The ride started with another peaceful wooded climb to the Col De Port with yet more stunning views back toward the High Pyrenees we'd just come from.
After hearing some sad news from back home we were in a contemplative mood and the first 30km to Tarascon suited this perfectly. It's a great place to remind yourself how lucky you are to be healthy and able to enjoy such adventures.
On hitting the main road to Spain and Andorra however, things changed noticeably. Busy roads led us up to the Puymorens. I can't not mention the incredible sight of this wandering soul and his doggy companion we met half way up the mountain.
The col itself was throughly disappointing with several derelict buildings sucking any natural charm from the surroundings.
The fast, busy road continued down off the mountain and through a series of increasingly ugly towns and a seemingly endless grind over the last few bumps of a plateau finally got us to the Col De la Perche - our last big col before the drop to the sea began.
The last 80km had been such a stark contrast to the wonderful riding we'd had for the previous days, however there were still treats in store. The descent off Col De La Perche is unusual and great fun. Long sections of 10% on what is effectively mini-motorways meant a super fast drop if you were brave enough with the traffic. And then, at the bottom of the main descent the incredible walled town of Villefranche de Conflent appeared.
Sadly we had no time to get to know it but it's another strong reason to return.
We checked into a cracking BnB in Prades with great hosts and enjoyed a good meal and a couple of pints, looking forward to our run down to the coast in the morning.
Day Six - Prades to Cerbere (and on to Girona). 192km 2300m
Whilst the road is heading inexorably to the sea, the day wasn't exactly devoid of climbing. There's a few 'small' lumps to get over before it really flattened out and then a bit of a sting in the tail once you got onto the corniche coast road. Once at the coast we enjoyed a celebratory ice cream in the stunning town of Collioure (yet another place to return to and spend more time in) and then headed along to Cerbere (the formal end of the challenge according to the stamped card).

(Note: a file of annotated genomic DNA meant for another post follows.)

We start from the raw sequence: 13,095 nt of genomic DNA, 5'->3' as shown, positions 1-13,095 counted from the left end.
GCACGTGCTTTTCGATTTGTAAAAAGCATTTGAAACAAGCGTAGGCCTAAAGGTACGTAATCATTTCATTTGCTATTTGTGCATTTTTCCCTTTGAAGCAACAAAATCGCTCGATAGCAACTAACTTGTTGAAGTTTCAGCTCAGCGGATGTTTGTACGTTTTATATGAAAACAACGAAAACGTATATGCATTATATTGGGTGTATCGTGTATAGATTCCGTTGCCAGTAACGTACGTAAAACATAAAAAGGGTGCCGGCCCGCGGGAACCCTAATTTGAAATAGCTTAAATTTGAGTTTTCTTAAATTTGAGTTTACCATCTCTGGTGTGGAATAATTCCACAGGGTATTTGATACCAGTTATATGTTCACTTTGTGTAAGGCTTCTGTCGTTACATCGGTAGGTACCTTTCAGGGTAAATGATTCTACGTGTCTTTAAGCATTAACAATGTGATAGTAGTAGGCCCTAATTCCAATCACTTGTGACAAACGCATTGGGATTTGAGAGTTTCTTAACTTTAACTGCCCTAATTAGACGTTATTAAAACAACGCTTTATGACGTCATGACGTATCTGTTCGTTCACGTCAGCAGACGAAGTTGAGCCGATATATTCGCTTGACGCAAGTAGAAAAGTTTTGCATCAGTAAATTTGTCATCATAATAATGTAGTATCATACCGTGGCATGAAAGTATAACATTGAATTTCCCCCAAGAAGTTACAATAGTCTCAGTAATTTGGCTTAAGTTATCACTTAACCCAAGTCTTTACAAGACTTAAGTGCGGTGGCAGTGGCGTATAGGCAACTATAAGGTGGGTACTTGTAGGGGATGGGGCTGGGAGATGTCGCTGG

I made a point of beating Justin to the Cerbere town sign to claim victory for the whole 4 days and thereby repaying him for doing the same in Geneva the previous year. He was suitably impressed but managed to disguise it well. Over a very satisfied finishers lunch I was persuaded to ride to Girona where we'd booked accommodation for our flight home the next day.
I'd been considering getting the train and making the most of our last night before returning to reality. I was glad we rode in the end, but this second half of the day proved to be a lot more challenging than the profile had suggested.
There was plenty of climbing along the coast before turning into a solid headwind to cross the Catalonian farmland and navigate our way (with a few wrong turns and misadventures) into a busy rush hour Girona.
By the time we got there we were pretty spent, starving hungry and looking forward to a beer or three.
Girona was great and (you guessed it) definitely a place I'd go back to. Amazing architecture and a very relaxed and cosmopolitan feel about it. We'd managed to source a couple of boxes at one of the better known bike shops and in the morning packed up our bikes there while spotting the odd pro popping in and out (Girona's a bit of a pro-rider favourite).
I'd recommend the Raid Pyrennean without hesitation. It was great to complete the 'Classic' route in the 100 hours target and get to know some of the most famous climbs in cycling. We had near perfect weather and, despite my best efforts to sabotage myself, I found the climbs and schedule the right side of challenging.
If I were to go a second time I might be tempted with the longer tourist route that keeps you off some of the busier roads, adds a lot more climbing and, I suspect, a bit more flexibility with schedule planning.